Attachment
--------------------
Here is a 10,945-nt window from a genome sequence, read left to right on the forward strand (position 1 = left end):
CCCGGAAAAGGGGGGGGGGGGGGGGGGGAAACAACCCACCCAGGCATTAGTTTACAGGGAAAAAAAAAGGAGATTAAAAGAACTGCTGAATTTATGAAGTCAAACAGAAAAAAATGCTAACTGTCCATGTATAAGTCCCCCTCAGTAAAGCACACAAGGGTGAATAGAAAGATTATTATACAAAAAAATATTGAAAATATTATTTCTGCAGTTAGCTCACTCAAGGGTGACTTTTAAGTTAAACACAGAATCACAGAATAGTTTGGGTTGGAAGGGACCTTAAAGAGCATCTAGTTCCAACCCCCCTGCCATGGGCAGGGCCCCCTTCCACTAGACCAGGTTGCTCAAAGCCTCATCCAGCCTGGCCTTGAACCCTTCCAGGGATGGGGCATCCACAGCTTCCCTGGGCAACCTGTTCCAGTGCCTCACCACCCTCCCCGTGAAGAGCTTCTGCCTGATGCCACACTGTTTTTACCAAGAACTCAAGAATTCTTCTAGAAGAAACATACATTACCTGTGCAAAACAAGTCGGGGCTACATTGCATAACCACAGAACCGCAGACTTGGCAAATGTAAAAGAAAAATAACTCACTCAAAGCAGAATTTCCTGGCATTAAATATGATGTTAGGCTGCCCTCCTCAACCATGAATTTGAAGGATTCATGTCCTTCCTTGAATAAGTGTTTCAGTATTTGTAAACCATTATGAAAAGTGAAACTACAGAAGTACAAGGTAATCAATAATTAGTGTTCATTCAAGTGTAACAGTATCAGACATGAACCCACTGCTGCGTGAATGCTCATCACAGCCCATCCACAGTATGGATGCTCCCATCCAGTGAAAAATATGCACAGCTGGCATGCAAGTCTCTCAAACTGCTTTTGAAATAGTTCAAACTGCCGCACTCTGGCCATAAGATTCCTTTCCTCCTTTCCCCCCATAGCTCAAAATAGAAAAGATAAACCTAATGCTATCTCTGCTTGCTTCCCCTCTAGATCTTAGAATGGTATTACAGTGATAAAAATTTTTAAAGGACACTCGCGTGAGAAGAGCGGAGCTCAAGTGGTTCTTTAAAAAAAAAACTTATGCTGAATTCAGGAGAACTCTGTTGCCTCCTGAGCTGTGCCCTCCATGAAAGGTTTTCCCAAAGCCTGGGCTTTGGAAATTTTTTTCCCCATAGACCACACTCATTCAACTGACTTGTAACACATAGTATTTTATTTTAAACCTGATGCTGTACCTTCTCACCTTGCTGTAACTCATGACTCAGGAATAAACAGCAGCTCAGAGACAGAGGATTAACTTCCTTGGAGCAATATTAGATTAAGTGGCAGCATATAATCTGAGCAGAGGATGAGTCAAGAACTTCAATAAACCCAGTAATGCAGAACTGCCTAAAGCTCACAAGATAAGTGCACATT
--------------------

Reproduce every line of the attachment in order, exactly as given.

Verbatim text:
Here is a 10,945-nt window from a genome sequence, read left to right on the forward strand (position 1 = left end):
CCCGGAAAAGGGGGGGGGGGGGGGGGGGAAACAACCCACCCAGGCATTAGTTTACAGGGAAAAAAAAAGGAGATTAAAAGAACTGCTGAATTTATGAAGTCAAACAGAAAAAAATGCTAACTGTCCATGTATAAGTCCCCCTCAGTAAAGCACACAAGGGTGAATAGAAAGATTATTATACAAAAAAATATTGAAAATATTATTTCTGCAGTTAGCTCACTCAAGGGTGACTTTTAAGTTAAACACAGAATCACAGAATAGTTTGGGTTGGAAGGGACCTTAAAGAGCATCTAGTTCCAACCCCCCTGCCATGGGCAGGGCCCCCTTCCACTAGACCAGGTTGCTCAAAGCCTCATCCAGCCTGGCCTTGAACCCTTCCAGGGATGGGGCATCCACAGCTTCCCTGGGCAACCTGTTCCAGTGCCTCACCACCCTCCCCGTGAAGAGCTTCTGCCTGATGCCACACTGTTTTTACCAAGAACTCAAGAATTCTTCTAGAAGAAACATACATTACCTGTGCAAAACAAGTCGGGGCTACATTGCATAACCACAGAACCGCAGACTTGGCAAATGTAAAAGAAAAATAACTCACTCAAAGCAGAATTTCCTGGCATTAAATATGATGTTAGGCTGCCCTCCTCAACCATGAATTTGAAGGATTCATGTCCTTCCTTGAATAAGTGTTTCAGTATTTGTAAACCATTATGAAAAGTGAAACTACAGAAGTACAAGGTAATCAATAATTAGTGTTCATTCAAGTGTAACAGTATCAGACATGAACCCACTGCTGCGTGAATGCTCATCACAGCCCATCCACAGTATGGATGCTCCCATCCAGTGAAAAATATGCACAGCTGGCATGCAAGTCTCTCAAACTGCTTTTGAAATAGTTCAAACTGCCGCACTCTGGCCATAAGATTCCTTTCCTCCTTTCCCCCCATAGCTCAAAATAGAAAAGATAAACCTAATGCTATCTCTGCTTGCTTCCCCTCTAGATCTTAGAATGGTATTACAGTGATAAAAATTTTTAAAGGACACTCGCGTGAGAAGAGCGGAGCTCAAGTGGTTCTTTAAAAAAAAAACTTATGCTGAATTCAGGAGAACTCTGTTGCCTCCTGAGCTGTGCCCTCCATGAAAGGTTTTCCCAAAGCCTGGGCTTTGGAAATTTTTTTCCCCATAGACCACACTCATTCAACTGACTTGTAACACATAGTATTTTATTTTAAACCTGATGCTGTACCTTCTCACCTTGCTGTAACTCATGACTCAGGAATAAACAGCAGCTCAGAGACAGAGGATTAACTTCCTTGGAGCAATATTAGATTAAGTGGCAGCATATAATCTGAGCAGAGGATGAGTCAAGAACTTCAATAAACCCAGTAATGCAGAACTGCCTAAAGCTCACAAGATAAGTGCACATT